Springer Nature is making SARS-CoV-2 and COVID-19 research free. View research | View latest news | Sign up for updates

Characterization of 10% Ballistic Gelatin to Evaluate Temperature, Aging and Strain Rate Effects

  • 1128 Accesses

  • 46 Citations


Ballistic gelatin is widely used as a soft tissue simulant in physical surrogates for the human body to evaluate penetrating impacts and, more recently to evaluate blunt impact and blast loading effects on soft tissues. It is known that the properties of gelatin are sensitive to temperature and aging time, but this has not previously been quantified. The mechanical properties of 10% ballistic gelatin were measured using a compression test apparatus with temperature controlled platens to maintain the sample temperature at a fixed level. Penetration testing was undertaken using a standard BB impact test to assess the effect of aging. The gelatin was found to be within calibration after 3 days (72 h of aging), based on the standard penetration test. The material properties were evaluated using the stress at failure, strain at failure and material stiffness as characterized by the Neo-Hookean constitutive model. The stress at failure and material stiffness increased with decreasing temperature and increasing strain rate, as expected, while the strain at failure remained relatively constant for the test conditions considered (1 to 23°C, strain rate from 0.01 to 1.0 s−1). The study showed that the penetration resistance was consistent after 72 h of aging, while the mechanical study demonstrated increasing failure stress and stiffness with decreasing failure strain at longer aging times, suggesting that these effects offset one another so that the penetration resistance remains relatively constant. The primary contribution of this study was to show the importance of temperature and aging time, through mechanical and penetration testing, to achieve appropriate and consistent response from ballistic gelatin.

This is a preview of subscription content, log in to check access.

Fig. 1
Fig. 2
Fig. 3
Fig. 4
Fig. 5
Fig. 6
Fig. 7
Fig. 8
Fig. 9
Fig. 10
Fig. 11
Fig. 12
Fig. 13
Fig. 14
Fig. 15


  1. 1.

    Cronin DS, Williams KV, Bass CR, Magnan P, Dosquet F, Bergeron D, van Bree Jan, (2003) Test methods for protective footwear against AP mine blast. NATO Joint AVT-HFM Symposium, Koblenz, Germany, May 19–22, 2003

  2. 2.

    van Bree J, van der Heiden N (1998) Behind armour blunt trauma analysis of compression waves. Personal Armour Systems Symposium 98, Colchester, U.K., September 1998

  3. 3.

    NRL (2004) Gelman Naval Research Laboratory, http://www.nrl.navy.mil/research/nrl-review/2004/materials-science/simmonds/, accessed March 18, 2010

  4. 4.

    Fackler ML, Malinowski JA (1988) Ordnance gelatin for ballistic studies. Am J Forensic Med Pathol 9:218–219

  5. 5.

    Sellier KG, Kneubuehl BP (1994) Wound ballistics and the scientific background. Elsevier, ISBN 0-444-81511-2

  6. 6.

    Jussila J (2004) Preparing ballistic gelatine—review and proposal for a standard method. Forensic Sci Int 141:91–98

  7. 7.

    Fackler ML (1987) What's wrong with wound ballistics literature and why. US Army Medical Research and Development Command

  8. 8.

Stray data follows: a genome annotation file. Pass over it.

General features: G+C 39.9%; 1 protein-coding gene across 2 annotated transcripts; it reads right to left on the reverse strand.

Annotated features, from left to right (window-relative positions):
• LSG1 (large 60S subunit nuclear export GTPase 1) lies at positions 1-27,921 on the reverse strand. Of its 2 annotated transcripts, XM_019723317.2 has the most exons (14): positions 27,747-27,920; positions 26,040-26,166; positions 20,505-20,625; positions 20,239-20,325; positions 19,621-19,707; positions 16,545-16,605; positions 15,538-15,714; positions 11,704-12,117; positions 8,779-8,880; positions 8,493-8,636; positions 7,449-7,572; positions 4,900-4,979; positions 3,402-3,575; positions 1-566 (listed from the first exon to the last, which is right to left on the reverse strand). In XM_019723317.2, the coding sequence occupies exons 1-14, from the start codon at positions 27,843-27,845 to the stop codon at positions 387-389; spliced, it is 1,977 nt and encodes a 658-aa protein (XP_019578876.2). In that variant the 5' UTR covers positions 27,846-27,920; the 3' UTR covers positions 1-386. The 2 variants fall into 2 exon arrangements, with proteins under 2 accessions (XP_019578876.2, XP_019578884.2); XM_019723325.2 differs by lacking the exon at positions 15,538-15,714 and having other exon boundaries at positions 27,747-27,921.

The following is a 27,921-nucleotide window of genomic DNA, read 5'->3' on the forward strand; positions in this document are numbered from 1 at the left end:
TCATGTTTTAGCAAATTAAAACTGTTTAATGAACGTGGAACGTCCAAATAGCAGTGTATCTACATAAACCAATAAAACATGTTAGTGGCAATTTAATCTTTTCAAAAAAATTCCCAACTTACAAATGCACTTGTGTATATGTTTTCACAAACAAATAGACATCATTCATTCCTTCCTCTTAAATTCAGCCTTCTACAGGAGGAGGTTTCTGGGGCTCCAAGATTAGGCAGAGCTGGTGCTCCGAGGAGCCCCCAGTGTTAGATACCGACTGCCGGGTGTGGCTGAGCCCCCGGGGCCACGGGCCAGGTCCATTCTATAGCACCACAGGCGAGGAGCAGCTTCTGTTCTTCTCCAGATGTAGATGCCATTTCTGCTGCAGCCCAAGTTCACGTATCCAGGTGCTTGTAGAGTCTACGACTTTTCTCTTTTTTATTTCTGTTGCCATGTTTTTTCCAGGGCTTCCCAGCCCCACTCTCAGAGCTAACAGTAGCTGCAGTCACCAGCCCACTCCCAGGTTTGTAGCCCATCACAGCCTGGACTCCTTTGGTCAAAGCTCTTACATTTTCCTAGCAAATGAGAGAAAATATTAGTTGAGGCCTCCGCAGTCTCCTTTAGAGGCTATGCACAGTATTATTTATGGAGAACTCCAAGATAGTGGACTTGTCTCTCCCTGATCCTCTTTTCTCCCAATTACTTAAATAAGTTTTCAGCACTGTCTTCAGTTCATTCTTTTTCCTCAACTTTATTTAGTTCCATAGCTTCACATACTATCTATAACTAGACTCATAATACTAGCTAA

VanSligentorst C (2004) High strain rate compressive properties of bovine muscle tissue. MASc Thesis, Department of Mechanical Engineering, University of Waterloo

  9. 9.

    van Bree J, van der Heiden N (1996) Behind armour pressure profiles in tissue simulant. Personal Armour Systems Symposium 96, September

  10. 10.

    van Bree J, Fairlie G (1999) Compression wave experimental and numerical studies in gelatine behind armour. 18th International Symposium on Ballistics, San Antonio Texas, November 15–19, 1999

  11. 11.

    Fung Y-C (1993) Biomechanics: mechanical properties of living tissues, 2nd edn. Springer-Verlag, New York

  12. 12.

    Salisbury CP, Cronin DS (2009) Mechanical properties of ballistic gelatin at high deformation rates. Exp Mech 49(6):829–840

  13. 13.

    Caillou JP, Dannawi M, Dubar L, Wielgosz C (1994) Dynamic behaviour of a gelatine 20% material numerical simulation. Personal Armour System Symposium, pp 325–331

  14. 14.

    Kwon J, Subhash G (2010) Compressive strain rate sensitivity of ballistic gelatin. J Biomech 43:420–425

  15. 15.

    Cronin DS, Falzon C (2009) Dynamic characterization and simulation of ballistic gelatin. 2009 SEM Conference & Exposition on Experimental & Applied Mechanics, June 1-4, Albuquerque, New Mexico

  16. 16.

    Cronin DS, Salisbury CP, Horst C (2006) High rate characterization of low impedance materials using a polymeric split Hopkinson pressure bar, 2006 SEM Conference & Exposition on Experimental & Applied Mechanics, June 4-7, St. Louis, Missouri

  17. 17.

    Jusilla J (2005) Wound ballistic simulation: Assessment of the legitimacy of law enforcement firearms ammunition by means of wound ballistic simulation. Thesis, Second Department of Surgery, University of Helsinki, Finland

Download references

Author information

Correspondence to D. S. Cronin.

Rights and permissions

Reprints and Permissions

About this article

Cite this article

Cronin, D.S., Falzon, C. Characterization of 10% Ballistic Gelatin to Evaluate Temperature, Aging and Strain Rate Effects. Exp Mech 51, 1197–1206 (2011). https://doi.org/10.1007/s11340-010-9438-z

Download citation


  • Mechanical properties
  • Ballistic gelatin
  • Strain rates
  • Mechanical testing
  • Tissue simulant